Several native small maturing trees can add to the beauty of any landscape without taking away large amounts of space for lawns, small vegetable gardens or flower beds.

Planting native plants has become popular for several reasons. Many are well adapted to our area and often under-used because they are so commonplace. Two trees that should be on your list are dogwood and redbud trees. Both are native, and if your neighbor has either you might get some free plants by way of natural seeding.

This happened at my house several years ago as a small redbud tree emerged one summer in the middle of a perennial flower bed. The bed had been in place for more than five years and beginning to be affected by the shade of several tall pine trees nearby, so many sun loving annuals and perennial flowers were declining. The redbud tree was allowed to stay and matured into a nice specimen that provide spring colorful flowers and bright yellow heart shaped leaves each fall. Wild iris plants have continued to bloom in the shade of the tree.

I also received another small tree in a narrow bed along my driveway going into the garage. This time it was a dogwood tree. Now, after 8-10 years, it provides a grand show of bright white flowers to the narrow strip going into my garage. It requires a small amount of light pruning to remove stray branches to raise its crown for vehicle movement into the garage but its flower show was outstanding this spring. Fifteen feet away is another seed produced tree. It is a small Japanese maple tree also of seed origin that is now about eight feet tall. It has bright green leaves that turn red in the fall.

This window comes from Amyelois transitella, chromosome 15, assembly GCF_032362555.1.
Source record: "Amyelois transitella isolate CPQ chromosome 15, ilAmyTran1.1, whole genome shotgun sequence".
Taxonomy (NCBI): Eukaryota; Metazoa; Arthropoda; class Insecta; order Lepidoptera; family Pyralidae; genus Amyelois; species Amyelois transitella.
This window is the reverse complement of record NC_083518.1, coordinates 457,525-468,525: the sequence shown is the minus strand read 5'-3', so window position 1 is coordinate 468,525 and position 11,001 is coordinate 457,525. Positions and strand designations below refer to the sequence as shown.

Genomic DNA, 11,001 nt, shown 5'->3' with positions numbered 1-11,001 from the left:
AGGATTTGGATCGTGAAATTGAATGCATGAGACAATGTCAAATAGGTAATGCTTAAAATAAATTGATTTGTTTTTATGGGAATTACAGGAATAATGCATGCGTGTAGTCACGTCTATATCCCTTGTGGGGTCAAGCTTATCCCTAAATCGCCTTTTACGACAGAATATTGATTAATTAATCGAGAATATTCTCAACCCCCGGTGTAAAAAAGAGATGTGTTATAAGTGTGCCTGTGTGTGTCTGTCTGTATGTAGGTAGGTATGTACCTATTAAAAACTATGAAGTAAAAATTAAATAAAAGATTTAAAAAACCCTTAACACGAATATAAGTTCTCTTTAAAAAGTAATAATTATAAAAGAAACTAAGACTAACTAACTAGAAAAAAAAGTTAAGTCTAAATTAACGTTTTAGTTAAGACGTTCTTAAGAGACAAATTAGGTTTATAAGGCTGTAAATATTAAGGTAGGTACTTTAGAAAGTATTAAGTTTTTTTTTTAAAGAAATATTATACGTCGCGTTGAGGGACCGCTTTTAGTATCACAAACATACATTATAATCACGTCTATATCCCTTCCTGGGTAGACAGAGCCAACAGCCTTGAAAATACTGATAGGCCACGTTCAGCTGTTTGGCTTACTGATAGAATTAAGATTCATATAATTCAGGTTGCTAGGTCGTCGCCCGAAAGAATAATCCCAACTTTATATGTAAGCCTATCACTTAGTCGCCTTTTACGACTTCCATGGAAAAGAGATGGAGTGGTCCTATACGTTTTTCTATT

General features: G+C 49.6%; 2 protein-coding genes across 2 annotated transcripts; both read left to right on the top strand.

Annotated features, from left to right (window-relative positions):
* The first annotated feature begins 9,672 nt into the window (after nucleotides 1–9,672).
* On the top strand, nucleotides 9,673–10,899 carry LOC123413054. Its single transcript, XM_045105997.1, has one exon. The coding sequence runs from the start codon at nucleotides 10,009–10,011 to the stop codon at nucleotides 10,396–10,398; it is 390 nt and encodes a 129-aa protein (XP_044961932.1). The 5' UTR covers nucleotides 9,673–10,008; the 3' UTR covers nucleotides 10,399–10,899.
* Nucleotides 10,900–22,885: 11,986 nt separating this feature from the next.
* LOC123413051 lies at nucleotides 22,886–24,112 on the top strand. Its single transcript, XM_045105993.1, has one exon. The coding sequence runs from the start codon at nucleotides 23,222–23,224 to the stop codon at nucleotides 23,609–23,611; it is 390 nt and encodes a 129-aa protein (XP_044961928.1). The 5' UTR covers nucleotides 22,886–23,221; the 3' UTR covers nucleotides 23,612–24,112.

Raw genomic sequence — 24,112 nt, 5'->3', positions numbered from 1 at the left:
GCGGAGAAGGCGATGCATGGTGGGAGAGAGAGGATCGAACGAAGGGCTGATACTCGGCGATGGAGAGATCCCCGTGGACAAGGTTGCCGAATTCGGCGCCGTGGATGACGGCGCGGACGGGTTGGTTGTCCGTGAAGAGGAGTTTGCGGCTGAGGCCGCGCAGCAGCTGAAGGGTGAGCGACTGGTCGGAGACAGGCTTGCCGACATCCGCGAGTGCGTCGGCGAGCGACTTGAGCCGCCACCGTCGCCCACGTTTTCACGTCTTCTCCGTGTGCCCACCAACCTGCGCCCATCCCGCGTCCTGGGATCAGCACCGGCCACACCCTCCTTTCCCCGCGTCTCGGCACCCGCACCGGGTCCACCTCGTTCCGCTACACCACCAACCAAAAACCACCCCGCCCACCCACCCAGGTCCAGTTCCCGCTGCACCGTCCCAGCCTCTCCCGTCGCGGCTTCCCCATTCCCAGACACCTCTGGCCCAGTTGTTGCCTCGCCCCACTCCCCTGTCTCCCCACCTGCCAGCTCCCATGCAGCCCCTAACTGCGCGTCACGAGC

As I ramble on you might ask where I am going with this tree narrative. These three trees mentioned are not large maturing trees in the landscape so they can be incorporated into small spaces in the landscape without the likelihood of growing too large for their space in the future. Those that come up from seed allows the gardener to add new trees without the larger expense of purchasing and planting expensive trees.

Favorite flowering trees such as red bud, dogwood, Japanese maples and other flowering trees highlight landscapes with color at various times during the year. The red foliage of many cultivars of Japanese maple is a local favorite too. These and other colorful spring and fall favorites always inspire others to add new trees to landscapes. If you have questions about trees or other landscape plants you can call me at 864-223-3264 or stop by the extension office off East Cambridge below the old Brewer School Gym.

James Hodges is a Clemson Extension agent in Greenwood County. He can be reached at 864-223-3264.